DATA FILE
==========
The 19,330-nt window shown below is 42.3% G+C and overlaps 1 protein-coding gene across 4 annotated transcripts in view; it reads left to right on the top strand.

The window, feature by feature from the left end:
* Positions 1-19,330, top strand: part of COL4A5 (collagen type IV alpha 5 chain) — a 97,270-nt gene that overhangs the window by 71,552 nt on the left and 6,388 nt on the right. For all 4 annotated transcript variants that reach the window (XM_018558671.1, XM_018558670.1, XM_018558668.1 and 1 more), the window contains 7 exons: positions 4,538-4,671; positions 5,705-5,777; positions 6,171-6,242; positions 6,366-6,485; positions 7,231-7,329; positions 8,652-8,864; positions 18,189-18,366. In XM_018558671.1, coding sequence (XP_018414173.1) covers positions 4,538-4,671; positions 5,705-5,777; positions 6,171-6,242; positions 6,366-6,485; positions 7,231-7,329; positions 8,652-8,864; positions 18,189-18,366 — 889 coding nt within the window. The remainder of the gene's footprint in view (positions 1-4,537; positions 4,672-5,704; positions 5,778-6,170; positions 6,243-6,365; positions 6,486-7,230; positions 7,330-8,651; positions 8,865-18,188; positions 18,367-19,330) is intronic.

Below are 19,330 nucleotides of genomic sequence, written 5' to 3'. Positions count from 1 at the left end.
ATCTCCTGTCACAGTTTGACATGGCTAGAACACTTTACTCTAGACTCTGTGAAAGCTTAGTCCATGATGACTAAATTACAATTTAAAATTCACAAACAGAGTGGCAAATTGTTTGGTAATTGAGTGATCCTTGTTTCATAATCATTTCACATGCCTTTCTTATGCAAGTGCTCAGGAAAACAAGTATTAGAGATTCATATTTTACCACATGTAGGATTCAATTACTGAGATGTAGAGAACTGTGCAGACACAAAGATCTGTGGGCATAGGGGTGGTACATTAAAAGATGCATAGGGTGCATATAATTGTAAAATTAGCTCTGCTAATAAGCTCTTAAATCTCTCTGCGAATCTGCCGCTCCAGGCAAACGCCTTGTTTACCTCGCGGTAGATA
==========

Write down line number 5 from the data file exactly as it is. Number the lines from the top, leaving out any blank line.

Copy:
ATCTCCTGTCACAGTTTGACATGGCTAGAACACTTTACTCTAGACTCTGTGAAAGCTTAGTCCATGATGACTAAATTACAATTTAAAATTCACAAACAGAGTGGCAAATTGTTTGGTAATTGAGTGATCCTTGTTTCATAATCATTTCACATGCCTTTCTTATGCAAGTGCTCAGGAAAACAAGTATTAGAGATTCATATTTTACCACATGTAGGATTCAATTACTGAGATGTAGAGAACTGTGCAGACACAAAGATCTGTGGGCATAGGGGTGGTACATTAAAAGATGCATAGGGTGCATATAATTGTAAAATTAGCTCTGCTAATAAGCTCTTAAATCTCTCTGCGAATCTGCCGCTCCAGGCAAACGCCTTGTTTACCTCGCGGTAGATA